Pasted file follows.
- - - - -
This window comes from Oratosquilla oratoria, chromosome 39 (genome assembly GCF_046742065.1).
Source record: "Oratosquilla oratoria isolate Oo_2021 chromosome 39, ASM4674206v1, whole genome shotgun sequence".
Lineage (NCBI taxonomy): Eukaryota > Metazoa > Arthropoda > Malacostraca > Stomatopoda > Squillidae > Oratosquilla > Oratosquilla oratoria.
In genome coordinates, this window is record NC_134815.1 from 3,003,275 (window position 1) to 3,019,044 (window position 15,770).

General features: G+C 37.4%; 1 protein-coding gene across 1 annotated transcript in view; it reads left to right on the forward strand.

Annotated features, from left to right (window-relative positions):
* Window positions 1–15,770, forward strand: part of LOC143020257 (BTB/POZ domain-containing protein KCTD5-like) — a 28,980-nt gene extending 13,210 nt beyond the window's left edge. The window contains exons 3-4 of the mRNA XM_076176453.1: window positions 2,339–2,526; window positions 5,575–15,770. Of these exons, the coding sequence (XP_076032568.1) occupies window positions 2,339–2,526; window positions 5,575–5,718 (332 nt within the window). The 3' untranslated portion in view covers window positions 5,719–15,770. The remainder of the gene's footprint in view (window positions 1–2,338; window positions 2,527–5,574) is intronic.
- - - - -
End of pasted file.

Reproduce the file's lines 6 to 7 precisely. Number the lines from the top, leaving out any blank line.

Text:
Annotated features, from left to right (window-relative positions):
* Window positions 1–15,770, forward strand: part of LOC143020257 (BTB/POZ domain-containing protein KCTD5-like) — a 28,980-nt gene extending 13,210 nt beyond the window's left edge. The window contains exons 3-4 of the mRNA XM_076176453.1: window positions 2,339–2,526; window positions 5,575–15,770. Of these exons, the coding sequence (XP_076032568.1) occupies window positions 2,339–2,526; window positions 5,575–5,718 (332 nt within the window). The 3' untranslated portion in view covers window positions 5,719–15,770. The remainder of the gene's footprint in view (window positions 1–2,338; window positions 2,527–5,574) is intronic.